David: Especially (but not necessarily exclusively) for screenwriting, it’s essential to hear the words out loud, spoken by actors or yourself. The infinite possible flaws of your dialogue become brutally, but helpfully, exposed.
Other people’s opinions are critical though you have to learn how to judge. Everyone’s opinion has value but you often have to figure out what they “really” mean. Also, some people are idiots.
Norm: What was it like working on Mork and Mindy and could you describe the writing process for writing the episodes as well as for Duckman?
David: “Mork” was done in what was then the traditional process – write script; get notes; write another draft; script goes to “writer’s room” with a dozen people tearing it apart and coming up with better lines.
Then to the actors, rehearsals, and more rewrites.
“Duckman” was created by writers who disliked that process; we wrote scripts, they gave notes, we rewrote… and that was it.
Especially rewarding was the recording process; Jason Alexander would put the script on a music stand and say it word-for-word. “Hm, I think I missed an ‘uh’ in that last speech, should I go back and do it again?” “Yes.” Ooo that was nice.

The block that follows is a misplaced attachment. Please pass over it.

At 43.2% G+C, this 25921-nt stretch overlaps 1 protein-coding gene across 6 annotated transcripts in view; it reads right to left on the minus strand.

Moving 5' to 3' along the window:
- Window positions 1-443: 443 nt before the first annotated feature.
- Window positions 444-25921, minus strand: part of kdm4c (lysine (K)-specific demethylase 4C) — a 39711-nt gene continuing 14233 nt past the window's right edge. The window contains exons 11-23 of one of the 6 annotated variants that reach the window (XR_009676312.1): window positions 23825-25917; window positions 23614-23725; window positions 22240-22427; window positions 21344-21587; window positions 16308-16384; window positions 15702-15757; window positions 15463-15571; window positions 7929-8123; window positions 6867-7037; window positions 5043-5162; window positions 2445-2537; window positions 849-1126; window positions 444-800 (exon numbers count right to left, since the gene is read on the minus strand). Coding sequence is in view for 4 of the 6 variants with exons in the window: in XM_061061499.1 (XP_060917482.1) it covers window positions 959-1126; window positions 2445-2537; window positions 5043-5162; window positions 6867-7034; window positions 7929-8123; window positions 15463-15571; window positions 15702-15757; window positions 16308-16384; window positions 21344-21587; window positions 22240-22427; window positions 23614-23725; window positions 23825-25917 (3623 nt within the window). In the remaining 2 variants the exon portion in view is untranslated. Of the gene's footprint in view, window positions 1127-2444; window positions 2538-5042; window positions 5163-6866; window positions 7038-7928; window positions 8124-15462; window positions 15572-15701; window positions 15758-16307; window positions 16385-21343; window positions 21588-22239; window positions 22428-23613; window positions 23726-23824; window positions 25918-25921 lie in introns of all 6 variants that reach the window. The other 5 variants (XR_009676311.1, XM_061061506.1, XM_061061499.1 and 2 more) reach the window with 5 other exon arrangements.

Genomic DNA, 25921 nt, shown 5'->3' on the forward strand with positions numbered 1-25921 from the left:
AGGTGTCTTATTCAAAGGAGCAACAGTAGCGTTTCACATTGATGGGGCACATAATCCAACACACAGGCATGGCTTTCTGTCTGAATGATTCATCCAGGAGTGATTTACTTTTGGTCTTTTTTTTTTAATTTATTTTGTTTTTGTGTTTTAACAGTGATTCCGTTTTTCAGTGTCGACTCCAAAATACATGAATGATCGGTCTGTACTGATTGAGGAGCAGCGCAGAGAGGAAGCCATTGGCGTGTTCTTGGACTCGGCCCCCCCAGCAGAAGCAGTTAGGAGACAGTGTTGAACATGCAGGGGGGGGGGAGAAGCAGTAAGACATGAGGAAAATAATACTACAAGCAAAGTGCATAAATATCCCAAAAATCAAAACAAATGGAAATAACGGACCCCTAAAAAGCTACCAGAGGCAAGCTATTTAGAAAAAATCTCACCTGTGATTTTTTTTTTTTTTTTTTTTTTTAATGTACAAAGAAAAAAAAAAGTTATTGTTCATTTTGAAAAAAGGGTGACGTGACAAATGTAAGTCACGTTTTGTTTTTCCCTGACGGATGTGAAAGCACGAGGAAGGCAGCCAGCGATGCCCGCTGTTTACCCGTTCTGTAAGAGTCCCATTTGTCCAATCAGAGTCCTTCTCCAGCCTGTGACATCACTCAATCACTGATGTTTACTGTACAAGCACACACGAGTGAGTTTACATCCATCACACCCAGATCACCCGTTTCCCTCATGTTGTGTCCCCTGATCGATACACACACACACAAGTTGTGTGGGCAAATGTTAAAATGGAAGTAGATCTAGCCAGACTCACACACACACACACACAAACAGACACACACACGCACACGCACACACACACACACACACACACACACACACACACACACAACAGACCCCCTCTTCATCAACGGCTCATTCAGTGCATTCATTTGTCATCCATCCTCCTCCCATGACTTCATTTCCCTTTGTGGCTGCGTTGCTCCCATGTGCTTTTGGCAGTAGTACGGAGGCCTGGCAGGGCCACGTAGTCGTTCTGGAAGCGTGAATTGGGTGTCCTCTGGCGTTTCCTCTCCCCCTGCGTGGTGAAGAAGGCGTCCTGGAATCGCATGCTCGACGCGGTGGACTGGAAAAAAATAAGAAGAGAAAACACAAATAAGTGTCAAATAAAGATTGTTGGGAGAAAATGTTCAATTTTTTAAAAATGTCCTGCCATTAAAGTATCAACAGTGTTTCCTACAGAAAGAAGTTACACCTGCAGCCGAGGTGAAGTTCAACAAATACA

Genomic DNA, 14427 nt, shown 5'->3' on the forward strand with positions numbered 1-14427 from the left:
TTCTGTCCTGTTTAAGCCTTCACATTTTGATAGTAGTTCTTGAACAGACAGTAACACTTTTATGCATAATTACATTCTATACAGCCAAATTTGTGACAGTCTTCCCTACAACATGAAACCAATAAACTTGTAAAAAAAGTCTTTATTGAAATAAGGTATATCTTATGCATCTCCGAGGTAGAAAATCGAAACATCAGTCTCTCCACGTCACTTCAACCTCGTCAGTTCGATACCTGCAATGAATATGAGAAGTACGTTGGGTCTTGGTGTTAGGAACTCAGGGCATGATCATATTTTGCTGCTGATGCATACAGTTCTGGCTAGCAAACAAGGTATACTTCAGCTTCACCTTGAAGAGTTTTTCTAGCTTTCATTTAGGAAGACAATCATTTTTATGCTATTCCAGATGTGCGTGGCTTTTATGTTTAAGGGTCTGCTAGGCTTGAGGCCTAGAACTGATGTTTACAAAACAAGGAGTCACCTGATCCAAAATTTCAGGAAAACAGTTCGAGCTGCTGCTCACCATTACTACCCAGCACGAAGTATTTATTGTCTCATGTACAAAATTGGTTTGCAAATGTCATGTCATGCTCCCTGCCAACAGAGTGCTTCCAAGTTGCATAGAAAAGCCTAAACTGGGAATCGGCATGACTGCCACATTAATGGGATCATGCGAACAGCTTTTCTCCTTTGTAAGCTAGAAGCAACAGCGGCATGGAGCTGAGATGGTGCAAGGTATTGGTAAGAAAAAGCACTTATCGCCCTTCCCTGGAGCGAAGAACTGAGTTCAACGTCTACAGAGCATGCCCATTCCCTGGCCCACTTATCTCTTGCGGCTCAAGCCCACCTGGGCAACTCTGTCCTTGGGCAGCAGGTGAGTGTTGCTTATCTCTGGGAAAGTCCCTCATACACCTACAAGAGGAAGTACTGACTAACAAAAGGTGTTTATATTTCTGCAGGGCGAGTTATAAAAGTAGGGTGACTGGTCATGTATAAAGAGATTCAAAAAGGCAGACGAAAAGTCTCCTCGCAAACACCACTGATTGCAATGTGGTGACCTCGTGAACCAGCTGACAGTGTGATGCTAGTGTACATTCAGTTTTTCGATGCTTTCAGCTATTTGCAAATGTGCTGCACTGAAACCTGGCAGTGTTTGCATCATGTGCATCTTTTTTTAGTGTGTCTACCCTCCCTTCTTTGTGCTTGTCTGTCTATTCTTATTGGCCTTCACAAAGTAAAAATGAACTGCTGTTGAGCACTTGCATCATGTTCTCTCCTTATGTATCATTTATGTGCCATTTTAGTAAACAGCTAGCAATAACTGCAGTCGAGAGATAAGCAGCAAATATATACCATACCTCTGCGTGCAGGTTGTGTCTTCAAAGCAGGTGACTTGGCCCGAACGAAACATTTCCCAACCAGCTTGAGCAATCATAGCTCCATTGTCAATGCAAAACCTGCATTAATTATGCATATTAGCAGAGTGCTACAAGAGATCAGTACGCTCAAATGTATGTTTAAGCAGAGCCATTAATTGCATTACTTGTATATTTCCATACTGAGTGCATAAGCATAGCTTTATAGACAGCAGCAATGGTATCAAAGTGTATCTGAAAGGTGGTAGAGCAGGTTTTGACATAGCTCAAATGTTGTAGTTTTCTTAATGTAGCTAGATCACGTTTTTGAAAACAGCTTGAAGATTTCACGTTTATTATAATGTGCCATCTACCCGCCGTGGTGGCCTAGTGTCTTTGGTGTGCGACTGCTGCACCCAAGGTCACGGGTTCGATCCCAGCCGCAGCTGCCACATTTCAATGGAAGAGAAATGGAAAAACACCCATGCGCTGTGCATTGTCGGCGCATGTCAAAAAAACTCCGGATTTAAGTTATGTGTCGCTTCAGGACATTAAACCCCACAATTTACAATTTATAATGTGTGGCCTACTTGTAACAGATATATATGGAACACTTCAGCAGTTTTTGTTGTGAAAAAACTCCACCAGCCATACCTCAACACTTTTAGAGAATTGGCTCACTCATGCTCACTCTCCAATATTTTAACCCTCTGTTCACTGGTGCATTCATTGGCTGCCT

Norm: Could you tell us a little about A Beginner's Guide to Corruption ?
David: My newest book? Gosh, I had no idea you were going to bring that up! It almost seems crass to talk about it in this type of forum, almost as if to this point I was just spouting whatever nonsense came into my head until I could get to the real reason I’m here, promoting the hell out of a product which has the potential of making me rich within my wildest dreams.
I love corruption. Seriously. I find it fascinating how people lie to themselves and (even better) others to excuse the fact that they’re just assholes who want stuff they can’t get honestly.
A Beginner’s Guide To Corruption (available at fine Internets everywhere) looks at politics, finance and romance to see how corruption as a route to wealth and happiness is fast, easy and effective, other than when it takes years, requires enormous effort and doesn’t work.